- Fourth, God’s providence moved and used the king’s delay in rewarding Mordecai to save His people. It had been five years since Mordecai had uncovered the plot and saved the king’s life. If Mordecai had been immediately rewarded, the event now about to take place would have never happened. Most likely Mordecai would have been executed and the Jews exterminated. The hand of God’s providential guidance and care for His people can be clearly seen in the king’s delay in rewarding Mordecai. Again, Warren W. Wiersbe gives an excellent practical application to this point that is well worth quoting:
Is God in charge of schedules? He certainly is! After befriending Pharaoh’s butler, Joseph thought it would lead to his being released from prison; but Joseph had to wait two more years until the time God had chosen for him to become second ruler in Egypt (Gen. 40:23–41:1). God had a specific day selected for the Jews to leave Egypt (Ex. 12:40-42); see Gen. 15:13-16), and even the birth of Jesus Christ in Bethlehem occurred “when the fullness of the time was come” (Gal. 4:4, NKJV). In the midst of a confused and troubled world, the dedicated believer is able to say, “My times are in Your hand” (Ps. 31:15, NKJV) and find peace in God’s will.
- Fifth, God moved and used the early, timely arrival of Haman to the palace in order to save Mordecai and His people (vv.4-5). Remember, the previous evening Haman had made the decision to approach the king to suggest the immediate execution of Mordecai (5:14). Anxious to secure the warrant of execution from the king as soon as day broke, Haman rushed to the palace.
Not having slept all night, the king apparently heard Haman when he entered the outer court. Not knowing who it was, the king asked his attendants for the identity of the person. When they mentioned that it was Haman standing in the court, the king ordered them to bring him in. Evidently the king was still in his bedchamber. Whatever the case, the king was most anxious to honor Mordecai who had saved his life.
Even in the early arrival of Haman to the palace, we can see the hand of God’s providence. He used Haman’s bitter hatred against Mordecai to arouse him to be the first royal official to arrive at the palace on this particular morning.
- Sixth, when Haman entered the king’s presence, the Lord moved and used the wording of the king’s question to Haman (v.6). Note that the king’s question did not identify the man whom the king wished to reward. Addressing Haman, the king asked what should be done for the man whom the king wishes to honor?
The question stirred Haman’s prideful, evil heart, for he believed the king was planning to honor him. Within his mind, he was asking himself: Just who is the king going to honor? It must be me, for no one deserves it as much as I do. After all, I am the closest advisor and counselor to the king. The king’s vague question is clear evidence of God’s sovereign power, for He used the exact words of the king’s question to help His people.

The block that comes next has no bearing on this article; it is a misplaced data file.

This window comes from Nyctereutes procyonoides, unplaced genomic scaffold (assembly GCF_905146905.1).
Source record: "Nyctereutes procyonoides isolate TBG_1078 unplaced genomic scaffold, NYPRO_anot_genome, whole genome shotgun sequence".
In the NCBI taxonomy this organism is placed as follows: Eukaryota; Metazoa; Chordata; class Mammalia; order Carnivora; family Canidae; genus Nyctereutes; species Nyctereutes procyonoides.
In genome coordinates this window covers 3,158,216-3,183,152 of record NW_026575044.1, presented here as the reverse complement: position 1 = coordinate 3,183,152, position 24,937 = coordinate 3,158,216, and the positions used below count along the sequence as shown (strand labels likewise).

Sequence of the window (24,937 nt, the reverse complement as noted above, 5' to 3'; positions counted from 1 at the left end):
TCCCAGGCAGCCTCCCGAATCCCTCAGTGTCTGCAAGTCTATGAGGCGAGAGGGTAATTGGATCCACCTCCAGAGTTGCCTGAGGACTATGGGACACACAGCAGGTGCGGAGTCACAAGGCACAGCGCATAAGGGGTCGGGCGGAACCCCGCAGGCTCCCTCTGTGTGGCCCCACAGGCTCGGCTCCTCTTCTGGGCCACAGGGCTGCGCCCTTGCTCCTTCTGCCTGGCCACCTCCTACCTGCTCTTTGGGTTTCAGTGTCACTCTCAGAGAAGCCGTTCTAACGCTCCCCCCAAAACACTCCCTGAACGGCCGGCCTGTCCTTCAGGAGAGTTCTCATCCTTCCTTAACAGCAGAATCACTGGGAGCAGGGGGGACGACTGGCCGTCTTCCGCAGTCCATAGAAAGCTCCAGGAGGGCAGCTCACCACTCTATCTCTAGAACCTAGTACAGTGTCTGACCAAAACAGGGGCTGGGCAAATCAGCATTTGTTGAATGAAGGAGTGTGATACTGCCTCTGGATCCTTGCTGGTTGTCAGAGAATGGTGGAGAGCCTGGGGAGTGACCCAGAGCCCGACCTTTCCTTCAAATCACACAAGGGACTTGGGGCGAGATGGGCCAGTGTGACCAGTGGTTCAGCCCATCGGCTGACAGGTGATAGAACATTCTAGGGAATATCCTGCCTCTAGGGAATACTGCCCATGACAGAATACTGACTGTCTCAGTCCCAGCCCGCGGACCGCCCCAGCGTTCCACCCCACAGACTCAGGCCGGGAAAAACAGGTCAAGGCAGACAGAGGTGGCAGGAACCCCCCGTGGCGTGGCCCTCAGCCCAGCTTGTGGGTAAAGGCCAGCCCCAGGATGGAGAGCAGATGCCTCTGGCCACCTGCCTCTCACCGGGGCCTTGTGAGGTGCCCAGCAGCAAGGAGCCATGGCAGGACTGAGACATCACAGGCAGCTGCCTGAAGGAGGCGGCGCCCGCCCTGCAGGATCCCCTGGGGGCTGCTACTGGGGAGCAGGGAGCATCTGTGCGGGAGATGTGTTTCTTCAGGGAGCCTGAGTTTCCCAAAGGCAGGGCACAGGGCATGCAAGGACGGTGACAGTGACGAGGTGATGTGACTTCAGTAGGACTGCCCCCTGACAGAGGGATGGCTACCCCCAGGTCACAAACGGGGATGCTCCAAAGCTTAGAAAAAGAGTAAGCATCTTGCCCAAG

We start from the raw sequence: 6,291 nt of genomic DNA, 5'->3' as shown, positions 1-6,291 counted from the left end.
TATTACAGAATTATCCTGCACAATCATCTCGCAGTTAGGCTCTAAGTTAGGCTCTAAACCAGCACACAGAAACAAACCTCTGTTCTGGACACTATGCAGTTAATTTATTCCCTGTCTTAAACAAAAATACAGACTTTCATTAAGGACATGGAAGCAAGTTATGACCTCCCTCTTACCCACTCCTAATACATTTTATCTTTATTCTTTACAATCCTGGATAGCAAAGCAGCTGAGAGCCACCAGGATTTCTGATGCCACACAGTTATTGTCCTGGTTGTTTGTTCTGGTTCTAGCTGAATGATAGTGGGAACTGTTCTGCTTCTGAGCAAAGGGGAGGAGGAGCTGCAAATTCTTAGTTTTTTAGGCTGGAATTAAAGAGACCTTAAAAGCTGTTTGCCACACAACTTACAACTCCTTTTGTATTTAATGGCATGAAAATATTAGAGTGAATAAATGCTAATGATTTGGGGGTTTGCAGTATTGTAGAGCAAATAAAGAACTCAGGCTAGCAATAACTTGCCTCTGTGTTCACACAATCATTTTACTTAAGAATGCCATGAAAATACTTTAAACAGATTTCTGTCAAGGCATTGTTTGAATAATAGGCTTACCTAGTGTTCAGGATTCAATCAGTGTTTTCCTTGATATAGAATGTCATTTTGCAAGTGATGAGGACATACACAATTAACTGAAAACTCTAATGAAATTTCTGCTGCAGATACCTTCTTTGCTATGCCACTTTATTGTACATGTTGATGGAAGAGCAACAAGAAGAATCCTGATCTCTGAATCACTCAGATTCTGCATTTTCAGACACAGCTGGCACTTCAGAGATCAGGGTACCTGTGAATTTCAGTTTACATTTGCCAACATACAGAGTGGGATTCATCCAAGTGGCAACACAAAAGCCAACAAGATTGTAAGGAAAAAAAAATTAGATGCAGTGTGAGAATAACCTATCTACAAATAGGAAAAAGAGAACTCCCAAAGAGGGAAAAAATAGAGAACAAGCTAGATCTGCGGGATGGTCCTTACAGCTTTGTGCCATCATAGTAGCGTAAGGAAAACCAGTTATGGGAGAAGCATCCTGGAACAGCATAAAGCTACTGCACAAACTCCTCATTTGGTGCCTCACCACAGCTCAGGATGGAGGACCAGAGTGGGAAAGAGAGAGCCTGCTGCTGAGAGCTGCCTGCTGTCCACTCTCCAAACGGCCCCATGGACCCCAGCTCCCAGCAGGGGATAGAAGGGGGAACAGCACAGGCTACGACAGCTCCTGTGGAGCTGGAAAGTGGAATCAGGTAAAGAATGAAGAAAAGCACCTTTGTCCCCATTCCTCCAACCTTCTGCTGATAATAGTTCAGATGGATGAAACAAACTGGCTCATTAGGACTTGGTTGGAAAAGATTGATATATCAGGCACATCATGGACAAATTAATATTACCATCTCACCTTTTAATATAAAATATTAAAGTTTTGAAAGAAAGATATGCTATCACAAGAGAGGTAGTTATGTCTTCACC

- Seventh, God moved and used the selfish, ambitious answer of Haman to save Mordecai and the Jews (vv.7-9). Thinking that he was the one to be honored by the king, Haman suggested the highest honor that could be given to a person. The man would be second only to the king.
- The man should be given a royal robe, one of the same robes the king himself had worn (v.8). He should also be given one of the royal stallions the king had ridden, and the stallion should have the royal crest placed on its head.
- The man should be presented to the people as a member of royalty with royal authority, second only to the king (v.9). In all the pomp and ceremony of the king himself, he should be led through the city streets by one of the king’s most noble officials, proclaiming that this man was honored by the king and was to be honored as second only to the king. Even in Haman’s self-centered and determined answer, God was moving to save Mordecai and His people from Haman’s evil plot. The prime minister had just spelled out the honor that was soon to be bestowed upon Mordecai.
- Finally, God used the king to give the shocking order that reversed the fate, the destiny of Haman and Mordecai (v.10). Pleased with the suggestion of Haman, the king ordered the prime minister to immediately secure the king’s robe and horse and then to do exactly as he had prepared—for Mordecai the Jew. Utterly shocked and horrified, Haman’s spirit no doubt crumpled. Above all others throughout the empire, Haman never would have expected Mordecai to be the man the king wished to honor. Continuing his command, the king warned Haman: he must not neglect anything he had recommended. Every honor suggested by the prime minister was to be bestowed upon Mordecai the Jew.
Through His providential care, God guides, provides, protects, sustains, and preserves His people, all who turn to him through faith in the Lord Jesus Christ (Ep.2:8-9)
Although God promises to reward our good deeds, we sometimes feel our “payoff” is too far away. Be patient. God steps in when it will do the most good.